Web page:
A couple of years ago, Warren Buffett revealed just how much he likes index funds. In an interview on CNBC, the legendary investor said that when he dies, he has instructed the trustee of his estate to invest 90% of the money he leaves to his wife in an S&P 500 fund. 

That's a sensible plan. The S&P 500 is a collection of most of America's largest companies, and most of the funds that track it are automatically rebalanced and charge very low fees.

Now, Buffett's widow will be quite wealthy even before most of her assets are shifted into index funds. But are the gains an S&P 500 fund can deliver enough to make you into a millionaire by the time you retire?

That question is best answered in two parts: First, is such a fund all you need? And second, is it the optimal choice for you? Regardless of where your answers fall, it's easy to make the case that an S&P 500 index fund should be a core part of your portfolio. 

What is "enough," anyway?

For the last 25 years, the S&P has repeatedly proven its ability to grow fairly steadily. That's not to say there weren't major bumps in the road in 2000, 2008, and 2020. However, a long-term investor would have seen robust gains over the period, especially if they reinvested their dividends, and perhaps more importantly, refrained from trading in and out of the market.

Assuming a 10% average annual return from the S&P 500 alone and a time horizon of 30 years, investing $446 each month would leave you with a portfolio worth about a million dollars. For many retirees, this would be more than enough, especially when combined with Social Security in an area with a reasonable cost of living.

SPY Total Return Level Chart

SPY Total Return Level data by YCharts

If the question is whether a portfolio containing only (for example) the Vanguard S&P 500 ETF (NYSEMKT:VOO) would be enough to fund a comfortable retirement, the answer is yes. The real key, however, has more to do with the behavior of the individual than that of the index. For this to work, the prospective retiree must invest at regular intervals, set their dividends to reinvest automatically, and not attempt to time the market. If you're willing to commit to such a steady buy-and-hold strategy, it's highly likely that your portfolio at retirement will be more than enough to cover your living expenses. 

So it's enough. Is it optimal?

Investing in the S&P 500 has proven a good way to grow wealth over the long term. That said, it's also important to think about what could go wrong with this strategy, and what it leaves out. Three caveats spring to mind.

First, there is no guarantee that the U.S. economy will continue to grow at the same general rates that prevailed in the 20th century and the early part of the 21st. This is a deeply divided country that has difficulty managing crises. Further, climate change stands as an existential threat that will in all likelihood impede the world's ability to advance economically as it once did.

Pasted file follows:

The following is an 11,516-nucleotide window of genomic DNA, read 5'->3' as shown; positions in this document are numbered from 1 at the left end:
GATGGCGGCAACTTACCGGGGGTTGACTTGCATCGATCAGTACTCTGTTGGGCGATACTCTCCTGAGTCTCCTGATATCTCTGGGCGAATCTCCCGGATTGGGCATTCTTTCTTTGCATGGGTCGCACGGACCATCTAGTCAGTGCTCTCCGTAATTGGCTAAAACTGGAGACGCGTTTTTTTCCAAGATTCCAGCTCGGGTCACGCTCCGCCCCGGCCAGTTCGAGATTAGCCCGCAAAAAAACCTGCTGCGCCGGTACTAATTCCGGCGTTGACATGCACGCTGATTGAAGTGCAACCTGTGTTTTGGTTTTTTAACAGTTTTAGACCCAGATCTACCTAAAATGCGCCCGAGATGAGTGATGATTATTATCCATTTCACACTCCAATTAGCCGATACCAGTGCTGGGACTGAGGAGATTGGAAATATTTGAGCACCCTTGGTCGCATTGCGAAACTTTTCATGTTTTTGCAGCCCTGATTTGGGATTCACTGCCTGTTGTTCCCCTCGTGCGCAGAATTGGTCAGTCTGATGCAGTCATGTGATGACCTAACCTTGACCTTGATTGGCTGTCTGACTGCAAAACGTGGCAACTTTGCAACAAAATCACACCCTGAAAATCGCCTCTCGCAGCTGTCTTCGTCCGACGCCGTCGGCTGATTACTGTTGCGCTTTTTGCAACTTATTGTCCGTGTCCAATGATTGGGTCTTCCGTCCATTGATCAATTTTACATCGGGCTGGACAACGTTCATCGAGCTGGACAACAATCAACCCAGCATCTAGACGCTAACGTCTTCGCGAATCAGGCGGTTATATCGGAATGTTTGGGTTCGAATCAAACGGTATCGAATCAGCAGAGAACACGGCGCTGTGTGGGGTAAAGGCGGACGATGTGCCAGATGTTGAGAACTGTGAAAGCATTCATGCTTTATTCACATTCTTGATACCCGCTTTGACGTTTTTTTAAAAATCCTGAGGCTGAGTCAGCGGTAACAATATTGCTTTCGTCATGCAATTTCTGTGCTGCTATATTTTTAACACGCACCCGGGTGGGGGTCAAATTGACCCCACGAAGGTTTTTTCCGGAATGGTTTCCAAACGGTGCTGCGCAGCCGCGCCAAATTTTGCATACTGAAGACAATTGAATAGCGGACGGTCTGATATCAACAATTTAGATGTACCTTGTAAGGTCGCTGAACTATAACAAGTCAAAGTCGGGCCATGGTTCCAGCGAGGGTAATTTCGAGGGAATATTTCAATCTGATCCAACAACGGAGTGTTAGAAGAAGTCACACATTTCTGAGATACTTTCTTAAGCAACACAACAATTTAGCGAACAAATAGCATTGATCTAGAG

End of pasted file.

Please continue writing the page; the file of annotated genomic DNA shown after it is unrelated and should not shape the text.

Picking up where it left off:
Second, to fully commit to a buy-and-hold strategy, you need to have nerves of steel when it comes to volatility. The U.S. stock market has the ability to go up -- and a strong historical pattern of doing so -- but it can also fall precipitously at times. If watching the value of your whole portfolio drop by 30% to 50% in a single year (or month!) might cause you to panic and sell, you may want to add some conservative investments, like corporate or municipal bond funds, to help to smooth out the bumps and dips. 

Third, if you're American, investing in the S&P 500 carries a home-market bias. As it turns out, there's a big world out there. Many international funds, such as Vanguard's All-World ex-U.S. Fund (NASDAQMUTFUND:VFWAX), provide exposure to overseas companies with significantly different sources of risk than domestic businesses. Adding international funds -- whether they focus on developed or emerging markets -- will diversify your portfolio even further. 

Money tree.

Image Source: Getty Images.

A strong choice, but plan accordingly

Good financial planning strategy suggests that you maintain reasonable levels of liquidity (i.e., cash reserves) and diversify your investment risk on a global level. That said, putting a large share of your retirement nest egg into an S&P 500 index fund is a strong long-term choice, whether you're a novice investor or an experienced financial professional.

This article represents the opinion of the writer, who may disagree with the “official” recommendation position of a Motley Fool premium advisory service. We’re motley! Questioning an investing thesis -- even one of our own -- helps us all think critically about investing and make decisions that help us become smarter, happier, and richer.